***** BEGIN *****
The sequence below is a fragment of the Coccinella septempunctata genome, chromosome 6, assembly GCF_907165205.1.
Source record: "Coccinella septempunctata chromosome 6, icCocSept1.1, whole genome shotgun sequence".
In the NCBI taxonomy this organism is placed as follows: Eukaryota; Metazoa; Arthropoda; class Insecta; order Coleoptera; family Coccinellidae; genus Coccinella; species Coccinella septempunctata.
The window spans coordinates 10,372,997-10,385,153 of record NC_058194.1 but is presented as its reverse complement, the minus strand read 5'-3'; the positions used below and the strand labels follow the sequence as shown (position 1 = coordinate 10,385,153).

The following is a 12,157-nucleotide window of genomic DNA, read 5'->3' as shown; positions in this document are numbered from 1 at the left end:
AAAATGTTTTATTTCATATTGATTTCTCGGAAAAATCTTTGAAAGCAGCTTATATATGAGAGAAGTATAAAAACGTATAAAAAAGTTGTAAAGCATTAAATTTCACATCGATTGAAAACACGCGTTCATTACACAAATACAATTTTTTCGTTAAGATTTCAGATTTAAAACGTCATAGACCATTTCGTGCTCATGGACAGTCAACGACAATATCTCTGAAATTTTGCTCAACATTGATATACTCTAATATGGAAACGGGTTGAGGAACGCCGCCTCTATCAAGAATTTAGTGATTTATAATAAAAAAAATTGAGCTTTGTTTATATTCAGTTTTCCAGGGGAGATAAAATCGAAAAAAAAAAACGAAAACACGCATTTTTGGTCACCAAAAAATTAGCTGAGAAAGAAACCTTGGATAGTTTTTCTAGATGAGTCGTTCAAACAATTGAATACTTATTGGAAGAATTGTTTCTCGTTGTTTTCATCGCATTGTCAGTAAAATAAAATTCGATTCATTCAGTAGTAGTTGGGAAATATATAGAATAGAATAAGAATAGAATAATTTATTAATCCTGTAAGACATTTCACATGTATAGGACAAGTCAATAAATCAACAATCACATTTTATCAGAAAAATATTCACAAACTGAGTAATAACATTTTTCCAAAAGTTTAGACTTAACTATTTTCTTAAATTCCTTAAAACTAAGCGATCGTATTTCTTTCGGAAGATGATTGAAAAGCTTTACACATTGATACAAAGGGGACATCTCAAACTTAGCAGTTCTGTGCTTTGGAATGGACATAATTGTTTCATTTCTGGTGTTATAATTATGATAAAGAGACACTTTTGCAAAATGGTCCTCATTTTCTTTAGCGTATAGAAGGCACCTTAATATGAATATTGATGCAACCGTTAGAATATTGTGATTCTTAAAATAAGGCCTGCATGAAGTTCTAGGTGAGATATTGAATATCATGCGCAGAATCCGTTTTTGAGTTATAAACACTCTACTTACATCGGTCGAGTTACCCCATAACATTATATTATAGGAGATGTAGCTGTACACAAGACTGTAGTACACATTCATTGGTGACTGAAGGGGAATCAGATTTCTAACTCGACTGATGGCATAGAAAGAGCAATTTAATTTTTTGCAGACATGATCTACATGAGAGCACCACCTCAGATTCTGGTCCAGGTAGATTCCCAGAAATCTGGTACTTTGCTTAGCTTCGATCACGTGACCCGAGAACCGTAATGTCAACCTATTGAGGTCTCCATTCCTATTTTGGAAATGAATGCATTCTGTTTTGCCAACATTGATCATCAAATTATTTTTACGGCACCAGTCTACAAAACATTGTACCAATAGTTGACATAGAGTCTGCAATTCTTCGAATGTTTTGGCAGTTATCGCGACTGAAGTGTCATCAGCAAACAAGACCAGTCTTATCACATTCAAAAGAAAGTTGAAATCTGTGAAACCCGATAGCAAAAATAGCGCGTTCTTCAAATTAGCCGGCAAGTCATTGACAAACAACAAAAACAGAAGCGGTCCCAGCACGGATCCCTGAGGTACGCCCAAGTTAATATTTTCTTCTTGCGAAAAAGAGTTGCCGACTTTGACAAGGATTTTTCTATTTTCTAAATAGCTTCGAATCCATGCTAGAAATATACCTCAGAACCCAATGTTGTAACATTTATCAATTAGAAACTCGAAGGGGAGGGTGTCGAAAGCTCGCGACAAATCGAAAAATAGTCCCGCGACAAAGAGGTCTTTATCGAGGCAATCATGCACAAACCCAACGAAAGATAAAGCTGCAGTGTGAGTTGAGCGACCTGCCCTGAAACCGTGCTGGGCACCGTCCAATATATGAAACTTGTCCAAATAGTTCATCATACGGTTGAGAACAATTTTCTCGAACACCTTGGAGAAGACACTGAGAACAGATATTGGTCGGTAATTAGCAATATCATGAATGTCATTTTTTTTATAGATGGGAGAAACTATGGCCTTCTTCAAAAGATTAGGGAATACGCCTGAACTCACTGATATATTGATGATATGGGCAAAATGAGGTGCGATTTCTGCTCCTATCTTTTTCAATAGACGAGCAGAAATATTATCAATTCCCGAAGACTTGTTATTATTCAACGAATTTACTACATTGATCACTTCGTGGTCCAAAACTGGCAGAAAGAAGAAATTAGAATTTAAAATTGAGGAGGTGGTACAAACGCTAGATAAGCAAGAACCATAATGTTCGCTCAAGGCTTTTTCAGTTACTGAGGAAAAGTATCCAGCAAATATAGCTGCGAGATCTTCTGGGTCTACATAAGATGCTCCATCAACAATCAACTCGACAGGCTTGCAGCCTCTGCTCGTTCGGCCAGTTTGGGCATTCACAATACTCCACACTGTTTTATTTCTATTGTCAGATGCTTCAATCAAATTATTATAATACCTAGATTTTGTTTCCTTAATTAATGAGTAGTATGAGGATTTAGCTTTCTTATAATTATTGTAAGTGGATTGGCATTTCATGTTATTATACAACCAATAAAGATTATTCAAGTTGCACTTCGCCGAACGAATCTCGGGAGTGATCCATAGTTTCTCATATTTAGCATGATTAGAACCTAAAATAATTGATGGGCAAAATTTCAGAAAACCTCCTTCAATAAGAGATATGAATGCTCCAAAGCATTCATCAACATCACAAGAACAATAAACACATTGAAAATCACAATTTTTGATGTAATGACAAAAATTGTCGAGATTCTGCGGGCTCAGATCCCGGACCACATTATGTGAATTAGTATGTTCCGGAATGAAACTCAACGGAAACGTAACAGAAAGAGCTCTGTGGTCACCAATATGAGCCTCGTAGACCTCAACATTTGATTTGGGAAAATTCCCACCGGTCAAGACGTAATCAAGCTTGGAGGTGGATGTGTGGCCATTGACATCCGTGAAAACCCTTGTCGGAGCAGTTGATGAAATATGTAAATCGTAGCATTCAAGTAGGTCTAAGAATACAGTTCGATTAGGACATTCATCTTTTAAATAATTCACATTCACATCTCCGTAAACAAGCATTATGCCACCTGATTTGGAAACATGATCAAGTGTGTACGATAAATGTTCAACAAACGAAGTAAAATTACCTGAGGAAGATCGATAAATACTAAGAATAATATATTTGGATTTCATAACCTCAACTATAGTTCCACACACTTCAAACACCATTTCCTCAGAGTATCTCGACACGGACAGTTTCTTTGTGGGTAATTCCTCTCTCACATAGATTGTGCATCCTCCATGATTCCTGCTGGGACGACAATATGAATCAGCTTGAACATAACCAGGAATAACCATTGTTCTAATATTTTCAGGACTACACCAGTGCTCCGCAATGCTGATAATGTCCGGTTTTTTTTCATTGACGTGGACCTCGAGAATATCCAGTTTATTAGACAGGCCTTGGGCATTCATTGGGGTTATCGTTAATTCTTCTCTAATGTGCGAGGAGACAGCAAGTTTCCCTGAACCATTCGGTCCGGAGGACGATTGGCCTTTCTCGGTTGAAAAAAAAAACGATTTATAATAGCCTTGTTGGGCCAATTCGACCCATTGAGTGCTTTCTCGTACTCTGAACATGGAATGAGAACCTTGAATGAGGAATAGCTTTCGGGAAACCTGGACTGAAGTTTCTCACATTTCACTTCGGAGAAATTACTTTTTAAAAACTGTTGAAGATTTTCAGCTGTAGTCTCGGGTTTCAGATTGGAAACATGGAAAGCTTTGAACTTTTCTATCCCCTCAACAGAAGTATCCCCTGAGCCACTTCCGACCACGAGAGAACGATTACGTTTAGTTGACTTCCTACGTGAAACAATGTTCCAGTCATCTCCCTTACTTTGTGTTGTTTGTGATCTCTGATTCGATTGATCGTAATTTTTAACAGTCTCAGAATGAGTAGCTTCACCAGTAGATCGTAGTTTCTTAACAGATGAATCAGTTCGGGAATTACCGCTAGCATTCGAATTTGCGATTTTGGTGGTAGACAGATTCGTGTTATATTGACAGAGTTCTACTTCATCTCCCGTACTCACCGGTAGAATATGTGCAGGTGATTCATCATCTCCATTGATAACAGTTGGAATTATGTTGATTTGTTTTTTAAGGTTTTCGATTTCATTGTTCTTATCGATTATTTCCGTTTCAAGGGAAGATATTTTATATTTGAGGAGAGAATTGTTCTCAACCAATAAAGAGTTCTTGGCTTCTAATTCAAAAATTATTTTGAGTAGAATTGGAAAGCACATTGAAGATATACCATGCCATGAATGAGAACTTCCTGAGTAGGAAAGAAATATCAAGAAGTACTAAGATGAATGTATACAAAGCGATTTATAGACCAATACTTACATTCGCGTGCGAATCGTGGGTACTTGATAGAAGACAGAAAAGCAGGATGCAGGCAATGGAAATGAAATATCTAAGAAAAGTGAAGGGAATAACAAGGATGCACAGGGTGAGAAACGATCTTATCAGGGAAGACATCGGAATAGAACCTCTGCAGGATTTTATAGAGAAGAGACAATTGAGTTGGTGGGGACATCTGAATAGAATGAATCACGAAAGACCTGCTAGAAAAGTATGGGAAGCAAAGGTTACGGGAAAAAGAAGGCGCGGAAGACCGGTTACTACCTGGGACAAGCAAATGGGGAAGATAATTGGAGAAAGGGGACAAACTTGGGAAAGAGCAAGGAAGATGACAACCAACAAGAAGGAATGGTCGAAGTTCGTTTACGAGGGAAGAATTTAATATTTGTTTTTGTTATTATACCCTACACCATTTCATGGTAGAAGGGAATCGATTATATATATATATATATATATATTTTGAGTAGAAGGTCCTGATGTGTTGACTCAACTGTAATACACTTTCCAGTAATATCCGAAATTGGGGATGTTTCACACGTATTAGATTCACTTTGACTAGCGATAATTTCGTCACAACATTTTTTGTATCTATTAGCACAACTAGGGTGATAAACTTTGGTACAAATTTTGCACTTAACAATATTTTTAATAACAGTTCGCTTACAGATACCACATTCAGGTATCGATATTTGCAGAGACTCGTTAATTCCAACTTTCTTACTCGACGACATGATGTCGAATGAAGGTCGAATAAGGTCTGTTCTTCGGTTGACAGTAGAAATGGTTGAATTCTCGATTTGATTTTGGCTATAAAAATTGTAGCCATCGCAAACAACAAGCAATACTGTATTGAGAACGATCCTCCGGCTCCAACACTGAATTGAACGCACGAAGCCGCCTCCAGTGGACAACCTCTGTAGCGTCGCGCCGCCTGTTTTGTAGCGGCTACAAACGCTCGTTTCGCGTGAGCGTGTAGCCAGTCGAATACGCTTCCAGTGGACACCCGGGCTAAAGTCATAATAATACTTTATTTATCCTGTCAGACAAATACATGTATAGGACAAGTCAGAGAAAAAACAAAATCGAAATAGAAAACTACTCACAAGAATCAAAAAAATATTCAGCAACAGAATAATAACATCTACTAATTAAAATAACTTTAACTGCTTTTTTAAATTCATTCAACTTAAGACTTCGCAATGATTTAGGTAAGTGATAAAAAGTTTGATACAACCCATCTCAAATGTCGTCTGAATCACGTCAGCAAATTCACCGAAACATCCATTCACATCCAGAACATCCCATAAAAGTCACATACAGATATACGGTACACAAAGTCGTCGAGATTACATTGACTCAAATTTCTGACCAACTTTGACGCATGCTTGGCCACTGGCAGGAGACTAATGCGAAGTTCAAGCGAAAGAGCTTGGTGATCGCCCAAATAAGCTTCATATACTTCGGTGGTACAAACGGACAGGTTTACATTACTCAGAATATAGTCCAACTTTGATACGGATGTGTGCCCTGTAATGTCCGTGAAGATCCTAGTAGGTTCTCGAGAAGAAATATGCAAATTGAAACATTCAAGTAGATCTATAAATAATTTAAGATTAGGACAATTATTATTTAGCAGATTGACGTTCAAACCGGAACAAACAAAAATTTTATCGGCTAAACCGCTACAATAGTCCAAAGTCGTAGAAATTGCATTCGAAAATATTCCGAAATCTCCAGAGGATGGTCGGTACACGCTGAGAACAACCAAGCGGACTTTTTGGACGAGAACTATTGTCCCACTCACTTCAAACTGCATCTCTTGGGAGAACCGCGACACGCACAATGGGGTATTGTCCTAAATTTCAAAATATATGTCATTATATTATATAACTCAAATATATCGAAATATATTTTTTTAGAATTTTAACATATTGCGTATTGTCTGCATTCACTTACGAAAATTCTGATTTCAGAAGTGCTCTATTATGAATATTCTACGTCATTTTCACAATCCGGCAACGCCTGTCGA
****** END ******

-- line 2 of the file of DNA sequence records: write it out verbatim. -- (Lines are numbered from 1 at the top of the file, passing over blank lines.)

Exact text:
Source record: "Coccinella septempunctata chromosome 6, icCocSept1.1, whole genome shotgun sequence".